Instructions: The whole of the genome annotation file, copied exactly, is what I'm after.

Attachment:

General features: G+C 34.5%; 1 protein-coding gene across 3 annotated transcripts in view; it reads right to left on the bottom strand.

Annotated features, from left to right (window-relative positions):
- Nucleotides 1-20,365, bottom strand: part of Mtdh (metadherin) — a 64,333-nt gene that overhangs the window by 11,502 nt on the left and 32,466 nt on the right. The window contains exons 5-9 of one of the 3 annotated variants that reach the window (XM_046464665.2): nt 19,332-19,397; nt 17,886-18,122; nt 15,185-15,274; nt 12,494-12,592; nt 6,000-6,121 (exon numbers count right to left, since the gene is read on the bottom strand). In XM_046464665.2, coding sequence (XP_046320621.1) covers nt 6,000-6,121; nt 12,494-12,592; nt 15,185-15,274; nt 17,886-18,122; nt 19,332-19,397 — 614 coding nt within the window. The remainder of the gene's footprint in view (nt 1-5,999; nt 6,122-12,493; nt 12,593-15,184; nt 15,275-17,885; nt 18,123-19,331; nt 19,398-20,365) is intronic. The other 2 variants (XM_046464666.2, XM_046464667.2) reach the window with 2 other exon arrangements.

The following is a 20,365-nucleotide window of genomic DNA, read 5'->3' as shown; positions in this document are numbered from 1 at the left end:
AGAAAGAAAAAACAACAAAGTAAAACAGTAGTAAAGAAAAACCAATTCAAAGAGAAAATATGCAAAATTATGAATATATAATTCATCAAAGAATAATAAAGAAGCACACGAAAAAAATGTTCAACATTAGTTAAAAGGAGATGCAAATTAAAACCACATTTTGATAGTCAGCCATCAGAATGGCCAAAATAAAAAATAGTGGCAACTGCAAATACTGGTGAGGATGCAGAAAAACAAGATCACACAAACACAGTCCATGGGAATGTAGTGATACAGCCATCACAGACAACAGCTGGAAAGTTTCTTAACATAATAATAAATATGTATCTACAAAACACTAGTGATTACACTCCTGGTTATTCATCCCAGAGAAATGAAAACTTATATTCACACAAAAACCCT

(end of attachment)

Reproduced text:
General features: G+C 34.5%; 1 protein-coding gene across 3 annotated transcripts in view; it reads right to left on the bottom strand.

Annotated features, from left to right (window-relative positions):
- Nucleotides 1-20,365, bottom strand: part of Mtdh (metadherin) — a 64,333-nt gene that overhangs the window by 11,502 nt on the left and 32,466 nt on the right. The window contains exons 5-9 of one of the 3 annotated variants that reach the window (XM_046464665.2): nt 19,332-19,397; nt 17,886-18,122; nt 15,185-15,274; nt 12,494-12,592; nt 6,000-6,121 (exon numbers count right to left, since the gene is read on the bottom strand). In XM_046464665.2, coding sequence (XP_046320621.1) covers nt 6,000-6,121; nt 12,494-12,592; nt 15,185-15,274; nt 17,886-18,122; nt 19,332-19,397 — 614 coding nt within the window. The remainder of the gene's footprint in view (nt 1-5,999; nt 6,122-12,493; nt 12,593-15,184; nt 15,275-17,885; nt 18,123-19,331; nt 19,398-20,365) is intronic. The other 2 variants (XM_046464666.2, XM_046464667.2) reach the window with 2 other exon arrangements.

The following is a 20,365-nucleotide window of genomic DNA, read 5'->3' as shown; positions in this document are numbered from 1 at the left end:
AGAAAGAAAAAACAACAAAGTAAAACAGTAGTAAAGAAAAACCAATTCAAAGAGAAAATATGCAAAATTATGAATATATAATTCATCAAAGAATAATAAAGAAGCACACGAAAAAAATGTTCAACATTAGTTAAAAGGAGATGCAAATTAAAACCACATTTTGATAGTCAGCCATCAGAATGGCCAAAATAAAAAATAGTGGCAACTGCAAATACTGGTGAGGATGCAGAAAAACAAGATCACACAAACACAGTCCATGGGAATGTAGTGATACAGCCATCACAGACAACAGCTGGAAAGTTTCTTAACATAATAATAAATATGTATCTACAAAACACTAGTGATTACACTCCTGGTTATTCATCCCAGAGAAATGAAAACTTATATTCACACAAAAACCCT